A substantive editor does the same thing as a developmental editor, but works with a finished first draft. They will also comment on whether your characters are interesting, or if you should scrap or expand side characters. They can look at the big picture, themes and plot holes. They can also address plausibility of the plot, and the flow of action and pace throughout the novel.

Sometimes the terms developmental editor and substantive editor are used interchangeably. The term content editor seems to cover the same concepts as substantive editor, although content editor seems to be a catch-all term which encompasses all types of plot and structure editing, and can be applied to non-fiction as well as fiction.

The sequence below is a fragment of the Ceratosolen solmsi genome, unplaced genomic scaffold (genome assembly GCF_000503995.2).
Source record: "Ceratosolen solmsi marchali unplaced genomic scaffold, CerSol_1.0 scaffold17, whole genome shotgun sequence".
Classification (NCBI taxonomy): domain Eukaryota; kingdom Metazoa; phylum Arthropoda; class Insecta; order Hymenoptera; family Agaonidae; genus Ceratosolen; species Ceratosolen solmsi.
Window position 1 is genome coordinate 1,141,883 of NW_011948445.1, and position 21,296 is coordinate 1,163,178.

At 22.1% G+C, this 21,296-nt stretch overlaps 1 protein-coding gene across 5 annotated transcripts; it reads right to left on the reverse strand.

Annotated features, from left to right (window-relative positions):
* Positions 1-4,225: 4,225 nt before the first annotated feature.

Stage 2: decent first draft/second draft

The term I’ve seen that applies to this stage is that of Alpha Reader. It’s not a term that’s widely used and not something many people seem to do. Alpha Readers are non-professionals who give a substantive edit, but in less detail than a professional would.

Stage 3: producing a polished draft (in terms of plot, readability and character arc)

Note I don’t state which draft the polished one is! It could be anywhere from 2nd to … 20th … and so on. And how do you define a draft anyway? That’s a topic for another day.

Anyway, you’ve got a polished draft. Next is the beta reader stage. Beta readers are non-professionals who comment on your novel as a reader. The basic idea, like with video game beta testers, is that you are trying to unearth any bugs to improve readability.